Those it is possible to see these upsides, we cannot fail to see all the suffering during this time, manifesting in the inability to provide basic needs, foreclosures on homes, loss of purpose when a job is taken away, and inability to cover health-care needs. Through this, I have faith in the generous spirits of fellow men and women. At the basic biological level humans are social animals who cannot help but show compassion for its fellow social animals in need. As the masses of suffering increase and remain, those already compassionate will lead the way and awaken more fully, those ready for transformation will deepen in compassion, and those not yet ready will have seeds planted within them. There is a need for a trickle down wealth for survival.

Humanitarian sparks may be kindled and stoked. We will see circles of loving-kindness beginning at the core and grow from family, friends, neighbors, and eventually strangers will share with each other. We will realize the interconnectedness of all beings and things (such as
what may begin with A Pistachio) and our love will grow and teach us to provide for others. We are an enormous village with the capacity to care for one another.

With both newly deepened compassion and time on their hands, those without jobs may find themselves drawn to humanitarian non-profit work. This work may in turn help them find the purposes they seek. In fact, to talk about health care, this recession will at least be one more kick in the pants for the US to get the health care act together as it becomes more vital.

On a whole, I see reason to believe that witnessed suffering will be a huge opportunity for people to practice loving-kindness and learn its inherent joy. And those who themselves are suffering will benefit from each other, giving what they can to their neighbors and receiving what they need in return.

I see this economic downturn as a time of awakening, perhaps bringing us closer to the New Earth that is mentioned in the Bible and by Eckhart Tolle. As these man-made structures collapse, people eschew material excess, return to simpler times, and turn to spiritual fulfillment, a huge portion of the world can fill with flowering people. People help people who need it. There's so much need right now and so much imbalance, that developed compassion and loving-kindness can flourish and naturally inspire others to find a balance in privileges and means. Let's face this storm as our best, most beautiful, bravest selves and dance.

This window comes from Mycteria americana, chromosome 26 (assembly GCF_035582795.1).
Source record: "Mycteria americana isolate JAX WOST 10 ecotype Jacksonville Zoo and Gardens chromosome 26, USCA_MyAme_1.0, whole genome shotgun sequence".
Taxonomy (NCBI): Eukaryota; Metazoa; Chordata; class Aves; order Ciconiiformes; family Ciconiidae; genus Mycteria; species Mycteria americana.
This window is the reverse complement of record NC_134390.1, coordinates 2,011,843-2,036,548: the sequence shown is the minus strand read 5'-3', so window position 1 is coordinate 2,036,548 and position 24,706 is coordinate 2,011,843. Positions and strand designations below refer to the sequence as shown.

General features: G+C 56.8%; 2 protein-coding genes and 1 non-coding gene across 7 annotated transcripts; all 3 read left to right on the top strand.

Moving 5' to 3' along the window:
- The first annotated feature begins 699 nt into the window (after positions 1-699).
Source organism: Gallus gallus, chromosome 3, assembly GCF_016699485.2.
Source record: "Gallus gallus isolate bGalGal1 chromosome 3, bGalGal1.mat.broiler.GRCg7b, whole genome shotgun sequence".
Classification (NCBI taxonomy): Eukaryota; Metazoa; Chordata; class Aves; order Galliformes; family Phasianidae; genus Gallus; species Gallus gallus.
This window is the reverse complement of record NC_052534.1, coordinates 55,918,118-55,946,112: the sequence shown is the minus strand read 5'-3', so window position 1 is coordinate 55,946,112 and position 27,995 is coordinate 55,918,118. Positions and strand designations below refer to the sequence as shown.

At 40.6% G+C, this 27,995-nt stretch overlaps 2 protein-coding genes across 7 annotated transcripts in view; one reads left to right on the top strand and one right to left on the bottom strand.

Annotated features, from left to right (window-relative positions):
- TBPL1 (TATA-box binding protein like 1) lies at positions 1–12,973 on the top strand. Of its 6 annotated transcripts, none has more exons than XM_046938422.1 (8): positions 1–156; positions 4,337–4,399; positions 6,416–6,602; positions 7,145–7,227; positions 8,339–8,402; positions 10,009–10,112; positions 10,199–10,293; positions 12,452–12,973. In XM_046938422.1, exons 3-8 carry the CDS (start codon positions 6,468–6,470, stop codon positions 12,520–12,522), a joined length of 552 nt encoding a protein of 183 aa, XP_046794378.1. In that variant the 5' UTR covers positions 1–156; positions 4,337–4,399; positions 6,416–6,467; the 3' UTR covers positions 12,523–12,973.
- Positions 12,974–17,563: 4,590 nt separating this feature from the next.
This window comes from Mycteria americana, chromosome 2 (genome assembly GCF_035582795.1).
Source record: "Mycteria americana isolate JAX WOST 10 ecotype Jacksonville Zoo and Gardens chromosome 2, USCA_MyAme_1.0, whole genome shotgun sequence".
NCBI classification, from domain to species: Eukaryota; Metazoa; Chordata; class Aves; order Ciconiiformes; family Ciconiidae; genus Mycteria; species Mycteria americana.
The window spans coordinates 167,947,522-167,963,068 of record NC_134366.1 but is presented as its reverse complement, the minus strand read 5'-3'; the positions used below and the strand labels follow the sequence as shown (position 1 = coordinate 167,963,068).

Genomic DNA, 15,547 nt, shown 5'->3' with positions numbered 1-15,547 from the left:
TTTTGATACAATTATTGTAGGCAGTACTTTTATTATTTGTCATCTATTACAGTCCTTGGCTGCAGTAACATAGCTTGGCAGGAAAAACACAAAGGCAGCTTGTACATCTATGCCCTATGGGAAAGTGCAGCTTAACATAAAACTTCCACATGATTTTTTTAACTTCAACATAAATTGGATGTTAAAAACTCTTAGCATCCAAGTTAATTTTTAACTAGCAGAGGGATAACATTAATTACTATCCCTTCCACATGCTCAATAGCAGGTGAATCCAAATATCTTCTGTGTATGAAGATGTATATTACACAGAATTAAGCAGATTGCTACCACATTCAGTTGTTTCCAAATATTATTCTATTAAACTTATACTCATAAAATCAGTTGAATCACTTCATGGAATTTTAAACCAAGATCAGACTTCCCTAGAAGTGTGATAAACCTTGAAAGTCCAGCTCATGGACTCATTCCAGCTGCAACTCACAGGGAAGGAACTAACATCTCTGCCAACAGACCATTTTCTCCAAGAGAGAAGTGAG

Request for Comments - Be generous, please!
  • How have you seen growth within yourself and others in this recession?
  • Do you disagree with these ideas? Is the suffering much more acute than I realize?
  • Do you have any thoughts and stories to share?


  1. Really great post, Ed. Among other excellent point is that we need to keep seeing & communicating the true possiblities of our time. I feel strongly that optimism is among our greatest resources. We must certainly not turn away from reality but everything changes. Just look to nature. Nature teaches us eb & flow, up and down. For me optimism is a key generative force that can must certainly fuel us to create a better, more sustainable future.

  2. I came across your blog looking for one word on the net and started reading your blog.
    I am hooked I continued to read and will come back to read your posts.
    Our time here is so short and before I part from your blog here is my fav quote...walking frees my mind and the spirit within me dances through life

  3. embracethemoon - I know that I spoke about this with you in person, though I continue to mentally recite these words "optimism is among our greatest resources" when I see people I know struggling.

    aronevans - thank you for sharing with me that my blog is so interesting for you. I haven't posted much lately, as you can tell. Your sharing may be the encouragement that I need to reinvest in my blog as a form of communicating my thoughts with the world. I have a few fun ideas coming. Please join me in this as a discussion. And thank you so much for the quote that you share. Do you have the source?